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Hi Jindra.

Great question!

The Fourier series was developed by Baron Jean-Baptiste-Joseph Fourier (1768-1830). Fourier was a French mathematician and administrator who also accompanied Napoleon on his expedition to Egypt. Fourier is best known for his contribution to the analysis of periodic functions and heat conduction in metals.

Information is not strictly encrypted in a Fourier spectrum. The Fourier
transform can be used to transform a function from **time domain** to
**frequency domain** or vice-versa. This transformation is can be done
both ways easily, whereas encryption by its nature is easy to do one way
but hard to do the other way. Basically the Fourier spectrum can tell us
the strength of frequencies in a periodic functions, e.g. sound from a
musical instrument. There is some really good information here
.

Fourier concluded that any periodic function could be written as the sum of
a (possibly infinite) set of sine and cosine functions. Specifically, the
set of functions are of the form: *c + a _{1}sin(wt) +
b_{1}cos(wt) +
a_{2}sin(2wt) + b_{2}cos(2wt) + ...
a_{k}sin(kwt) + b_{k}cos(kwt)
*
The values

The harmonics contribute to what musicians call **timbre**. A violin and
a flute playing the same note have the same fundamental frequency (pitch),
but they sound different to us. They sound different because their timbre,
or harmonic content is different. Harmonics give musical
instruments their unique characteristics. A flute generates relatively few
harmonics, whereas a violin generates many. The amount of harmonic content
depends heavily on the instrument and its construction, materials used etc.

In general, it is not easy to characterize what particular harmonics sound like. Musicians often say that even harmonics (2, 4, 6, 8) are more pleasing, whereas odd (3, 5, 7) harmonics are harsh. Considerable debate has surrounded the design of electric guitar amplifiers. Older tube amplifers are believed to produce cleaner, more pleasing distortion whereas modern transistor amplifiers produce harsh distortion. Indeed, both produce harmonics when overdriven, but tube designs yield both even and odd harmonics whereas symmetric transistor amps produce almost all odd harmonics.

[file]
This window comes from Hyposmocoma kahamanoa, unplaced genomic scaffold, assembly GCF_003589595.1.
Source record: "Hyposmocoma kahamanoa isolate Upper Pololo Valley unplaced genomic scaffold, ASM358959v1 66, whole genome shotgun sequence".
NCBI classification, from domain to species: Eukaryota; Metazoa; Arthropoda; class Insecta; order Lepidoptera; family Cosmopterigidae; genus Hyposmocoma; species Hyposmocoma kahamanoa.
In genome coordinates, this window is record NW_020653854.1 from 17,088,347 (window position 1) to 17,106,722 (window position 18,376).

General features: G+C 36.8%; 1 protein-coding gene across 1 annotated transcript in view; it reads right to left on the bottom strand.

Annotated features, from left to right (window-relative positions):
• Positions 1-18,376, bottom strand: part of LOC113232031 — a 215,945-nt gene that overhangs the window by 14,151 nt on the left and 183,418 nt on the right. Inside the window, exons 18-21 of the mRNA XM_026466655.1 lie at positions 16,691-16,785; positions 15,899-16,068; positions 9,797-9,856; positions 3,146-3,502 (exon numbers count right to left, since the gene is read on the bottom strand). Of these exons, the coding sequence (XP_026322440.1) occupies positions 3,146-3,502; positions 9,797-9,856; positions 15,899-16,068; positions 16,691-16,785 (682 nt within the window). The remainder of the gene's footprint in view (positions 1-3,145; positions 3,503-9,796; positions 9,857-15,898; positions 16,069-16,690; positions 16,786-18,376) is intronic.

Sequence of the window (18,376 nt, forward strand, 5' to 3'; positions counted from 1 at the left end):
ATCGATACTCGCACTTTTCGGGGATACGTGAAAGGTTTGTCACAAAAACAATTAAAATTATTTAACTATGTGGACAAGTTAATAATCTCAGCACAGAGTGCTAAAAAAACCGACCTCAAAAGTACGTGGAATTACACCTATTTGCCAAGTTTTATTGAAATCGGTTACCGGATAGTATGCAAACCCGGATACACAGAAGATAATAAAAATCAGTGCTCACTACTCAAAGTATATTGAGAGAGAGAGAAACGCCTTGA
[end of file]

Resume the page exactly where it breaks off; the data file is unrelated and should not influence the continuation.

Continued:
Given an arbitrary function, we can compute the Fourier coefficients by
integrating the product of the function and a series of sines, cosines, and
1. This is often covered in first year calculus classes. If we do this for
a *square wave*, the magnitudes are 1, 0, 1/3, 0, 1/5, 0, 1/7 and so
on. Notice that the even harmonics are zero, a perfect square wave contains
only odd harmonics. Fourier analysis will yield both magnitude and phase
information of each harmonic, but our ears can only detect the magnitude.
There are an entire class of sounds that have different Fourier
coefficients, but sound the same to us. A spectrum analyzer is an
instrument that can perform this analysis in real time although they
generally display only the total magnitude of harmonics and not the phase
information.

Fourier analysis can be generalized to use functions other than just sines
and cosines. In fact, any set of *orthogonal* functions that span a
basis can be used. We could for example, choose a set of square waves as
our basis functions instead of sines and cosines. The resulting transforms
are called **Wavelet transforms**. Square wave basis functions are
called Haar Wavelets. Wavelet transforms find practical uses in data
compression. Some of the streaming technologies used on the Internet may
use Wavelet transforms. Some of the most interesting Wavelets, like
Daubechies are also fractals.

The Fourier transform is an extremely powerful mathematical tool used by scientists and engineers in many disciplines. There is no doubt that you will learn about it in great detail in many advanced mathematics classes.

If you have any further questions, don't hesitate to drop me a line at madhu@madhu.com

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